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Metastasis to the brain is a leading cause of cancer mortality. The current diagnostic method of gadolinium-enhanced MRI is sensitive only to larger tumors, when therapeutic options are limited. Earlier detection of brain metastases is critical for improved treatment. We have developed a targeted MRI contrast agent based on microparticles of iron oxide that enables imaging of endothelial vascular cell adhesion molecule-1 (VCAM-1). Our objectives here were to determine whether VCAM-1 is up-regulated on vessels associated with brain metastases, and if so, whether VCAM-1-targeted MRI enables early detection of these tumors. Early up-regulation of cerebrovascular VCAM-1 expression was evident on tumor-associated vessels in two separate murine models of brain metastasis. Metastases were detectable in vivo using VCAM-1-targeted MRI 5 d after induction (<1,000 cells). At clinical imaging resolutions, this finding is likely to translate to detection at tumor volumes two to three orders of magnitude smaller (0.3-3 × 10(5) cells) than those volumes detectable clinically (10(7)-10(8) cells). VCAM-1 expression detected by MRI increased significantly (P < 0.0001) with tumor progression, and tumors showed no gadolinium enhancement. Importantly, expression of VCAM-1 was shown in human brain tissue containing both established metastases and micrometastases. Translation of this approach to the clinic could increase therapeutic options and change clinical management in a substantial number of cancer patients.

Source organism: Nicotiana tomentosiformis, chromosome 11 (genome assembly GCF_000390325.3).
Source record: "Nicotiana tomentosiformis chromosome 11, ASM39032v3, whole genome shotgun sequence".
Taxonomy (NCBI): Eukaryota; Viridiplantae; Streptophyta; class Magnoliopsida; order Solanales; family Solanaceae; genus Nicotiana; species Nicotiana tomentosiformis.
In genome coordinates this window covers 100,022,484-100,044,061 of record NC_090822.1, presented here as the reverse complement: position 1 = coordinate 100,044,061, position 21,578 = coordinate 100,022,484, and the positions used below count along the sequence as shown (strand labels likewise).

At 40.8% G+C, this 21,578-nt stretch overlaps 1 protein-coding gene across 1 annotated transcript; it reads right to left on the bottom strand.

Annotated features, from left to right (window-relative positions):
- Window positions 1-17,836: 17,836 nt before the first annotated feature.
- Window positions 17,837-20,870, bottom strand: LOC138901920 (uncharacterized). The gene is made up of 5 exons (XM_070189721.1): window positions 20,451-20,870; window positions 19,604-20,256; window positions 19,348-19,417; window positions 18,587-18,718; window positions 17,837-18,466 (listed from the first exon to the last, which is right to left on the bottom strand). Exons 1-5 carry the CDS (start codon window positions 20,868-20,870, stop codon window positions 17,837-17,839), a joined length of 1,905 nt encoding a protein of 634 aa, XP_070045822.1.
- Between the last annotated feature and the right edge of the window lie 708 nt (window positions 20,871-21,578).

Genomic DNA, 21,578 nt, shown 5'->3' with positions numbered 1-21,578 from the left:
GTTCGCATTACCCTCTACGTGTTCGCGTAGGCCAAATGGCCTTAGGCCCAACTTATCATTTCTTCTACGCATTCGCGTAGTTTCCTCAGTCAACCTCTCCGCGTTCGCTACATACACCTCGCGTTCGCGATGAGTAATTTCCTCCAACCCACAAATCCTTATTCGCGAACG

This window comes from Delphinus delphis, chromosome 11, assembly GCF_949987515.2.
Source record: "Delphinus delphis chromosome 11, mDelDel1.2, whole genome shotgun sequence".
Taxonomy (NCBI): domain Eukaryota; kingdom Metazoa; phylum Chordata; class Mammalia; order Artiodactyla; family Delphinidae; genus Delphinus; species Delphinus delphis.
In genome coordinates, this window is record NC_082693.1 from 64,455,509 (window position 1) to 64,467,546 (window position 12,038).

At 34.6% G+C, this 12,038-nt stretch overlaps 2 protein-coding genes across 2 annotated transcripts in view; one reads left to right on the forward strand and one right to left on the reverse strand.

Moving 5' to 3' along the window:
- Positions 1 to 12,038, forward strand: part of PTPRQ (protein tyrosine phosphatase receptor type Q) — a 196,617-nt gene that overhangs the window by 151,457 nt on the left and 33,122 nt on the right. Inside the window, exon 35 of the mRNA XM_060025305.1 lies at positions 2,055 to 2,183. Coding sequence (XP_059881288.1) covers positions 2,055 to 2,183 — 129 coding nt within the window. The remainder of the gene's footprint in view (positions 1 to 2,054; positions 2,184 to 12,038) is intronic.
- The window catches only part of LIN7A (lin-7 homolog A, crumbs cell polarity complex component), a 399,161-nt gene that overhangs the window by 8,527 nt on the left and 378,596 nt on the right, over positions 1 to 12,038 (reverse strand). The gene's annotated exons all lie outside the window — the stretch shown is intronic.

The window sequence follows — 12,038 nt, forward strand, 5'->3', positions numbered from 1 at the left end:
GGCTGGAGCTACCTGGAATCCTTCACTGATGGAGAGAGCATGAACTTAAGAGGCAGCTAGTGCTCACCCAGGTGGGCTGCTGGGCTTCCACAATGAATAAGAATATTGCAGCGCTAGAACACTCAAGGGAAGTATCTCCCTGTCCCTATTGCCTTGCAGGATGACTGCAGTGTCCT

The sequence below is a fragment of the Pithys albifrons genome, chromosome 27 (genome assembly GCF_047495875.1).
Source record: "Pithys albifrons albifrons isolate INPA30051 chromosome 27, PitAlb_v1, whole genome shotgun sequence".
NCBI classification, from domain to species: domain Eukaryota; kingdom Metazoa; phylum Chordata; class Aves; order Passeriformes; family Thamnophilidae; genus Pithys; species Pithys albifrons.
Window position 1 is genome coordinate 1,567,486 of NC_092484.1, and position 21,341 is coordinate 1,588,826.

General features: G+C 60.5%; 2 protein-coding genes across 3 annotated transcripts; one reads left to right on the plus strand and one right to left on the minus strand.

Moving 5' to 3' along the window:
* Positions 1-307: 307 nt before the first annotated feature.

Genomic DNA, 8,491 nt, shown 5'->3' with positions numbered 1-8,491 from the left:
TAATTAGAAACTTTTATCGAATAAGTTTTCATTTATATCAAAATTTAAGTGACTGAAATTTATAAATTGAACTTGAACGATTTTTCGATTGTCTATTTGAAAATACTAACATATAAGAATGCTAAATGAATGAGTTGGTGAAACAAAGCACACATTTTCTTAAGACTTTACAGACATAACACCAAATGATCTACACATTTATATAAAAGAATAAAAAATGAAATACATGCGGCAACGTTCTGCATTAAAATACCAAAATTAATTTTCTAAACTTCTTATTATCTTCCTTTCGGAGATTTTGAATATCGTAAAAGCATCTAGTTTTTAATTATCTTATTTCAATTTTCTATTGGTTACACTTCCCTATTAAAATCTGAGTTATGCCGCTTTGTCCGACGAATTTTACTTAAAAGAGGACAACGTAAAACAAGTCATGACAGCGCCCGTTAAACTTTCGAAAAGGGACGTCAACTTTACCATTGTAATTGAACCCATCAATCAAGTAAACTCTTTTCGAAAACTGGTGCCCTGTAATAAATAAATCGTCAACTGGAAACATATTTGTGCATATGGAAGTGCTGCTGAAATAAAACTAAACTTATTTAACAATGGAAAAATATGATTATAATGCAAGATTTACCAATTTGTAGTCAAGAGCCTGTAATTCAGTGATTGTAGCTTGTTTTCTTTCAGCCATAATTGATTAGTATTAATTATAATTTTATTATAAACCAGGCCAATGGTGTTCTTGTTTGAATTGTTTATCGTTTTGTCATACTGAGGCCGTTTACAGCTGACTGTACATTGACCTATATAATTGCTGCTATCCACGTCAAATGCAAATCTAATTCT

Original publication




Journal article


Proc Natl Acad Sci U S A

Publication Date





6674 - 6679


Animals, Brain Neoplasms, Disease Progression, Humans, Immunohistochemistry, Magnetic Resonance Imaging, Mice, Sensitivity and Specificity, Up-Regulation, Vascular Cell Adhesion Molecule-1